A couple of weeks back, I was invited to conduct the proceedings of AIESEC’s Local Chapter Presidential Elections. The elections are a pretty formal process for a youth organization. But the event took me back to my days in AIESEC. It was beautiful. Anyway, the three Presidential Candidates had a theme around their campaigns, much like general public elections. Each of them were allotted time to take the Local Chapter through their vision and goals, strategies and purpose. The Local chapter could then question the candidate on his/her manifesto and get reasons behind their strategies. Completely fair, formal and transparent process. This is the part I love about AIESEC, a bunch of 20 year olds, having the passion, determination and resolve to believe in changing the world around them. It’s something you don’t see in too many 20 year olds do, that would rather spend their free time sleeping, gossiping or wasting their time.

Apart from my evident love for the organization, there was one discussion that stuck with me. One statement that all candidates brought out in their manifesto – Quality vs Quantity. Even during my time in AIESEC, this topic made for a hot debate between people that believed in growing fast and the people that believed in taking it slow, but doing it right. It always tore our Executive Body (Vice President’s) meetings right down the middle, having reached no conclusion at the end. Do you go after the numbers and not focus on quality? Or, do you take it slow, build a quality product and then scale? Do you grow as fast as you can to gain market share or do you build a great quality product for the small customers and then expand?

I see the same conundrum being faced by Entrepreneurs in the startup world today. Entrepreneurs are faced with this problem of scaling too soon too quickly and build the product simultaneously. It doesn’t matter whether the product is the best, if it’s unique people will pay. They’re told to take as much VC money as they can, keep subsidizing the customer and gain as much market share as they can. What if competition overtakes them. VC’s are to blame for this. Entrepreneurs are expected to do too much too quickly.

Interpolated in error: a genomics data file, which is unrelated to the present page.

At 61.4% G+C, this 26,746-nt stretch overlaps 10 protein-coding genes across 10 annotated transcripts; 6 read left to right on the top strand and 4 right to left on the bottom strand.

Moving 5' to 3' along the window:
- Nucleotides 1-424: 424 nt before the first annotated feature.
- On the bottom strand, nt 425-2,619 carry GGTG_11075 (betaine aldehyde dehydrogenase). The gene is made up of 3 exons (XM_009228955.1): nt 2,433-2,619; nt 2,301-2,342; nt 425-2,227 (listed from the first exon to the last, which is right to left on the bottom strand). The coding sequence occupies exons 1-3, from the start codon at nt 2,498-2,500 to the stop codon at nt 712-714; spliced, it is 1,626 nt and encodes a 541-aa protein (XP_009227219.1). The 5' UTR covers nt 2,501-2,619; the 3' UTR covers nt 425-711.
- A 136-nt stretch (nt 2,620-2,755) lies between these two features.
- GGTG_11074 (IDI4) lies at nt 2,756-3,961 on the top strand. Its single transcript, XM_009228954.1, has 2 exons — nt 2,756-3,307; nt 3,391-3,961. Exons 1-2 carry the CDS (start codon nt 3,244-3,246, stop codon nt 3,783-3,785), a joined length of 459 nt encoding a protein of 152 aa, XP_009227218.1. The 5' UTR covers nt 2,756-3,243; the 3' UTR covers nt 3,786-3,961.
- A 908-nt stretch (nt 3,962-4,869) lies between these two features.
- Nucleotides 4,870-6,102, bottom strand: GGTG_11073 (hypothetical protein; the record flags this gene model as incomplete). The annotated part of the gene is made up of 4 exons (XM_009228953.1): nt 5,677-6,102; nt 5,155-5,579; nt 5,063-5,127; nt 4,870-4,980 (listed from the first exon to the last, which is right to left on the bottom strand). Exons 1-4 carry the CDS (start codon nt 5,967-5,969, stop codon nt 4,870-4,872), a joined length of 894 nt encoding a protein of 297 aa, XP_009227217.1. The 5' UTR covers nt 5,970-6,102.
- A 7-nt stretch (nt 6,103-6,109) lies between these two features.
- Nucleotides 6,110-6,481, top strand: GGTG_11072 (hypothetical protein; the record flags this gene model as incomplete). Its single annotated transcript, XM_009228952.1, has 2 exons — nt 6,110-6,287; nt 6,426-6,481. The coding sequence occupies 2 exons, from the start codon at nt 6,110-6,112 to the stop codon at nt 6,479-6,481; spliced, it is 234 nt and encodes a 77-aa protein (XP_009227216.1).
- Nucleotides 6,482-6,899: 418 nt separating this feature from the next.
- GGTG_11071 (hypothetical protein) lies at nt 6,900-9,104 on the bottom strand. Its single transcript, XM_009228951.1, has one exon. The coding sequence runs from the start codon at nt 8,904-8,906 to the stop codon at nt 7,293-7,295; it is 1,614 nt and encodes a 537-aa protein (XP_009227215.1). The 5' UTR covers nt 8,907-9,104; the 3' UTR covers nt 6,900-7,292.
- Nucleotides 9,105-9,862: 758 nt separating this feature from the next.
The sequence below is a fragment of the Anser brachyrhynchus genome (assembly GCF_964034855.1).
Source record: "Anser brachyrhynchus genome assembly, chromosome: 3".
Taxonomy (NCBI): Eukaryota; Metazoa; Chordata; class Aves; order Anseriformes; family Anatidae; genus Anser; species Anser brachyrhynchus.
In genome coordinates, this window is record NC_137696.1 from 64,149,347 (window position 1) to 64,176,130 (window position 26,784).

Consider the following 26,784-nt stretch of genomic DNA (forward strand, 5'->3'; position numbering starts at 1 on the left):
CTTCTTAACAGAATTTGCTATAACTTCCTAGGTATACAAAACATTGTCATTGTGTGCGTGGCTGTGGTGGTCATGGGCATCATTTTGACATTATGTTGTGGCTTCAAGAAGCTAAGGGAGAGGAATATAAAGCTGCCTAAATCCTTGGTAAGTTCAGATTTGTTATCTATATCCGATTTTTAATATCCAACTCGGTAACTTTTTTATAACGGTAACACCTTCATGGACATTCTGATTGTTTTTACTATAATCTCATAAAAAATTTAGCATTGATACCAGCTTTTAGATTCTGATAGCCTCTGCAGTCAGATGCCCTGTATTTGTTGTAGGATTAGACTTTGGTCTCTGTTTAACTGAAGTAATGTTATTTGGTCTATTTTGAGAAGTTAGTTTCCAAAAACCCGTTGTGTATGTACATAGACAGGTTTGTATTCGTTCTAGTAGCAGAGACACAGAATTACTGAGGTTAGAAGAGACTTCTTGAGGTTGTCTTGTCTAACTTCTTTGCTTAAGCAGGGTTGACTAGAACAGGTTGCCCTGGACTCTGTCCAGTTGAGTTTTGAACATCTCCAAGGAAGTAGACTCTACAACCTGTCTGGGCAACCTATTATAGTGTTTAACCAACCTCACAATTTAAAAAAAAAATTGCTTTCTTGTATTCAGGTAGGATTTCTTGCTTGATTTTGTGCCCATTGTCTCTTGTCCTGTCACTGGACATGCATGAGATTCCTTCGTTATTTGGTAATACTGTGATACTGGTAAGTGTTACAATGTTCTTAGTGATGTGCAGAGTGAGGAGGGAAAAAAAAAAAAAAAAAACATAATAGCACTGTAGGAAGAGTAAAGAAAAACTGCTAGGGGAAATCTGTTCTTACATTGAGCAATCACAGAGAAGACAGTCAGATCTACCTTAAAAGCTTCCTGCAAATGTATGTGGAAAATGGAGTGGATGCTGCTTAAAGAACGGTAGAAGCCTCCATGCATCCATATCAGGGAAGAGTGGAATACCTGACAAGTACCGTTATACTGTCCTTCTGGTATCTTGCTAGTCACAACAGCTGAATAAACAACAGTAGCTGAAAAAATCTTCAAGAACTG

My two bits on this is to build for quality for the following reasons:

1. Easier to scale with a strong product foundation. Creates a strong entry barrier in itself

2. Customer Loyalty cannot be bought

3. All rough edges are smoothed at a very early stage

4. Quality service/products will organically drive quantity

I strongly believe that if you build a high quality product, people will buy what you sell. When people buy it and they like it, they do two things: 1. buy again, and; 2. tell others about their experience. But if they buy and don’t like it, they also do two things: 1. never buy again, and; 2. Tell others about their experience. This is the part that spreads like the forest fire. In this case, the only option an entrepreneur has is to build a high quality product and service. Everything else will follow. What’s even better about this strategy, you gain Customer Loyalty. No matter how much money you throw at a customer in the form of discounts, cashbacks etc. you will never earn a customer’s loyalty if you do not provide a great quality service.

Quality will drive growth in Quantity. Quantity always follows great Quality

Sure, we’re all in a race. We’re all here to create a legacy for ourselves. We’re all here to change the world. Can we then do a shoddy job and get away with it? Entrepreneurs have done a great job of understanding a problem area and are trying to solve it. If these entrepreneurs stick to it, create a great experience with that small subset of customers, scale will automatically come with it, without doing much. I often see seasoned entrepreneurs fail at their products because they didn’t care too much about quality. More than a quarter of the startups I’ve seen in this year alone have shut shop. Another quarter have already pivoted thrice over. All of it happened because they weren’t too concerned with quality at a small scale. They all went for the numbers and crashed as they scaled. Today, between Amazon, Flipkart and Snapdeal, Uber and Ola, MakeMyTrip and Cleartrip, most of us have no loyalty towards any one site/service. We mostly buy from the site that gives us most discount. A small set of people have started finding their loyalties towards one or the other. I personally like Amazon, Uber and Cleartrip because I’ve got great service from them all the time.

Entrepreneurs, if I may give you some advice, may it be this: build for scale but focus on the few and provide a great quality and experience for them. Scale and numbers will automatically follow without having done much.

Let me know your thoughts on the Quality vs Quantity debate. Would love for an opposing view.

Onward.


Also published on Medium.

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